Guest Blog: by Lujia Zhu – in loco International Workshop participant
Preparing for a possible bad 10-day experience….
I had to make a presentation on Lesotho and rise International for my protective parents in order to get the permission to join the workshop. I pulled images from Google and screenshot traveling tips from various embassy websites.
Surprisingly, it was easier to convince my parents than myself. Africa, very much generalized in my mind originally—regardless how many countries there actually are, is both romanticized by literature and tarnished by media. The culture, the weather and the living circumstances are something that I was the least familiar with. Up until I boarded the plane from Johannesburg to Maseru, I was mentally preparing myself for a possible bad 10-day experience.
I fell asleep as soon as I sat in my seat, and woke up shortly before descending. Outside the window, beige rocky hills, cliffs and canyons stretched out beyond the horizon. Riverbeds flowed across like serpents and were occasionally interrupted by square shadows of tiny houses. For me, it felt like viewing a kingdom of the Grand Canyon from a bird’s-eye view and immediately, I knew I had made the right choice to come here.
First impressions of Lesotho
Right away, I was welcomed by the staff from rise, other international students and local people on site. Everyone had a great sense of humor and very unique characteristics and personalities. The defensive barrier I always wear while traveling quickly vanished and I felt I had found a new family.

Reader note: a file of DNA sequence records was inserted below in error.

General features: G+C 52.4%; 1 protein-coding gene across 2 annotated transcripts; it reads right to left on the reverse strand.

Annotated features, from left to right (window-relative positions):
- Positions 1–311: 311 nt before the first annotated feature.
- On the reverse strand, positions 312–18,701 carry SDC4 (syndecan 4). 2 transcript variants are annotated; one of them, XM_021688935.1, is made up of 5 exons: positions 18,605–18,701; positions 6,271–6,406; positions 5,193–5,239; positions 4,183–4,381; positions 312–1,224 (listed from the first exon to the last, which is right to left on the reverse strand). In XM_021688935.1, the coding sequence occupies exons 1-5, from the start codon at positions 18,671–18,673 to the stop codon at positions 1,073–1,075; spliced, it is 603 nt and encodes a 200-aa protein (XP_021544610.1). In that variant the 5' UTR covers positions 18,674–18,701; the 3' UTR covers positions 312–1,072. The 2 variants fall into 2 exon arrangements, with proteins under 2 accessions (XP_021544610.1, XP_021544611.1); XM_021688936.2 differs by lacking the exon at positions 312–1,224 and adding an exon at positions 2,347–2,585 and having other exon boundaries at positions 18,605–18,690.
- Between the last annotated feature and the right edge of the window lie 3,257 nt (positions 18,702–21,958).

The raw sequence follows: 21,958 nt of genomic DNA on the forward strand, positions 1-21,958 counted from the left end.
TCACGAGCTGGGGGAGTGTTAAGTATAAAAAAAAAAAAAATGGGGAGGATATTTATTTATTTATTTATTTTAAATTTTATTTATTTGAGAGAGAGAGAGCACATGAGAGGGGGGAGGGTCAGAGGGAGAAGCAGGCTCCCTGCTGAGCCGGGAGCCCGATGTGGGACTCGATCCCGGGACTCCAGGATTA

With little previous experience on a construction site, I was encouraged and greatly assisted to start hands-on tasks on day one. One of the biggest lessons I learned was how to adapt to a resources-limited working environment. I was very much spoiled by the shop technicians at school where everything was organized so well that all parts and pieces had their own spot and all the bits and blades were sharp. On site, however, when all twenty people were fighting for three tape measures and two hand drills, I found myself easily getting stuck and not knowing what to do without the tools. And quickly I learned to think outside the box and approach things differently.
Freedom of religion and free thinking
Among one of my many favorite facts about this program is that rise International was not founded on top of any religious beliefs. I have long since been looking for volunteer programs in low-income countries and often got fed up by people trying to convert me to believe in their faith. I don’t mean to offend anyone or be disrespectful, but I appreciate that rise simplified the entire mission to a design project. They see a problem, and they are trying to solve it through design and architecture knowledge, whether it is to build a dorm for an orphanage or something else. And that is all I asked for—to put my energy as a recent design graduate into projects that I am passionate about.
Memories for life….
In just ten days, I met architects, filmmakers, artists, engineers and recent graduates who had brilliant ideas of what to do in the future. I went to workshops, lectures, brainstorm panels, and listened to people who have travelled half of the world and work between continents sharing their thoughts and stories. Even two weeks after the trip ended, I still think back on this amazing experience. Everything I heard and saw will certainly influence my decision-making in the future, and will always be treasured in my memory.